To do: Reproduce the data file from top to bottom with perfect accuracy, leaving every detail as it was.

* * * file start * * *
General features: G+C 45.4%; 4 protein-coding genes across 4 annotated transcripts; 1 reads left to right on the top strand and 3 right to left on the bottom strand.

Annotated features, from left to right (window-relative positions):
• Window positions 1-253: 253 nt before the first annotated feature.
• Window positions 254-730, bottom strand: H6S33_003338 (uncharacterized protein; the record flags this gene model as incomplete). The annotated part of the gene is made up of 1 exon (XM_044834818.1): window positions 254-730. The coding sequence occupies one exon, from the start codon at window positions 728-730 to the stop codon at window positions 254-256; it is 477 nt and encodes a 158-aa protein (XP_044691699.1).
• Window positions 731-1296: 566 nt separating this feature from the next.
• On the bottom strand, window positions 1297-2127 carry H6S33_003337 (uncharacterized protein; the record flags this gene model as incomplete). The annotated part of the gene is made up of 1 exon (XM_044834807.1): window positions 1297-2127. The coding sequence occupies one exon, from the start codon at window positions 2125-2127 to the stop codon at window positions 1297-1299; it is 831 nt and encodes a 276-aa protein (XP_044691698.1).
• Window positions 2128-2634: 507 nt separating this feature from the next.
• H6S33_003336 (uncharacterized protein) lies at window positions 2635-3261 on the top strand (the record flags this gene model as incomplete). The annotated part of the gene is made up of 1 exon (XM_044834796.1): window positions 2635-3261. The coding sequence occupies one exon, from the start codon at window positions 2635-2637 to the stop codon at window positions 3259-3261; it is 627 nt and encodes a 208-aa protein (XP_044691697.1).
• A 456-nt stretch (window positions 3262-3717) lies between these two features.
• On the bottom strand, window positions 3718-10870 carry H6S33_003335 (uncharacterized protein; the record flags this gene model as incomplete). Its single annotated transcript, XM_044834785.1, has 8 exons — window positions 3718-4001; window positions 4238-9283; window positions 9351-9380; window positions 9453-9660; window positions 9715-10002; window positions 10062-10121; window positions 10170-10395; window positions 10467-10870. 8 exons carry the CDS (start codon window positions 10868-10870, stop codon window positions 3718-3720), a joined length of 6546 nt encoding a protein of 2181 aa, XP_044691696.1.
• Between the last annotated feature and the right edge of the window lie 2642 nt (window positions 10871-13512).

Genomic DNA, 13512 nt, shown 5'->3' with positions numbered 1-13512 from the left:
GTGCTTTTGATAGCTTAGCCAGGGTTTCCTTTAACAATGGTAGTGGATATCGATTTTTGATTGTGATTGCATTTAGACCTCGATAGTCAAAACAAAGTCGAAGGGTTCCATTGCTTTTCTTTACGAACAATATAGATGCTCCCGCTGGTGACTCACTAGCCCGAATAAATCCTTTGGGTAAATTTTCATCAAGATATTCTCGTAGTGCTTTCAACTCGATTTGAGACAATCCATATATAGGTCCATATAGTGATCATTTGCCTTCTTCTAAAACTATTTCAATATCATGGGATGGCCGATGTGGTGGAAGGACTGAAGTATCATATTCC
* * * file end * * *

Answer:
General features: G+C 45.4%; 4 protein-coding genes across 4 annotated transcripts; 1 reads left to right on the top strand and 3 right to left on the bottom strand.

Annotated features, from left to right (window-relative positions):
• Window positions 1-253: 253 nt before the first annotated feature.
• Window positions 254-730, bottom strand: H6S33_003338 (uncharacterized protein; the record flags this gene model as incomplete). The annotated part of the gene is made up of 1 exon (XM_044834818.1): window positions 254-730. The coding sequence occupies one exon, from the start codon at window positions 728-730 to the stop codon at window positions 254-256; it is 477 nt and encodes a 158-aa protein (XP_044691699.1).
• Window positions 731-1296: 566 nt separating this feature from the next.
• On the bottom strand, window positions 1297-2127 carry H6S33_003337 (uncharacterized protein; the record flags this gene model as incomplete). The annotated part of the gene is made up of 1 exon (XM_044834807.1): window positions 1297-2127. The coding sequence occupies one exon, from the start codon at window positions 2125-2127 to the stop codon at window positions 1297-1299; it is 831 nt and encodes a 276-aa protein (XP_044691698.1).
• Window positions 2128-2634: 507 nt separating this feature from the next.
• H6S33_003336 (uncharacterized protein) lies at window positions 2635-3261 on the top strand (the record flags this gene model as incomplete). The annotated part of the gene is made up of 1 exon (XM_044834796.1): window positions 2635-3261. The coding sequence occupies one exon, from the start codon at window positions 2635-2637 to the stop codon at window positions 3259-3261; it is 627 nt and encodes a 208-aa protein (XP_044691697.1).
• A 456-nt stretch (window positions 3262-3717) lies between these two features.
• On the bottom strand, window positions 3718-10870 carry H6S33_003335 (uncharacterized protein; the record flags this gene model as incomplete). Its single annotated transcript, XM_044834785.1, has 8 exons — window positions 3718-4001; window positions 4238-9283; window positions 9351-9380; window positions 9453-9660; window positions 9715-10002; window positions 10062-10121; window positions 10170-10395; window positions 10467-10870. 8 exons carry the CDS (start codon window positions 10868-10870, stop codon window positions 3718-3720), a joined length of 6546 nt encoding a protein of 2181 aa, XP_044691696.1.
• Between the last annotated feature and the right edge of the window lie 2642 nt (window positions 10871-13512).

Genomic DNA, 13512 nt, shown 5'->3' with positions numbered 1-13512 from the left:
GTGCTTTTGATAGCTTAGCCAGGGTTTCCTTTAACAATGGTAGTGGATATCGATTTTTGATTGTGATTGCATTTAGACCTCGATAGTCAAAACAAAGTCGAAGGGTTCCATTGCTTTTCTTTACGAACAATATAGATGCTCCCGCTGGTGACTCACTAGCCCGAATAAATCCTTTGGGTAAATTTTCATCAAGATATTCTCGTAGTGCTTTCAACTCGATTTGAGACAATCCATATATAGGTCCATATAGTGATCATTTGCCTTCTTCTAAAACTATTTCAATATCATGGGATGGCCGATGTGGTGGAAGGACTGAAGTATCATATTCC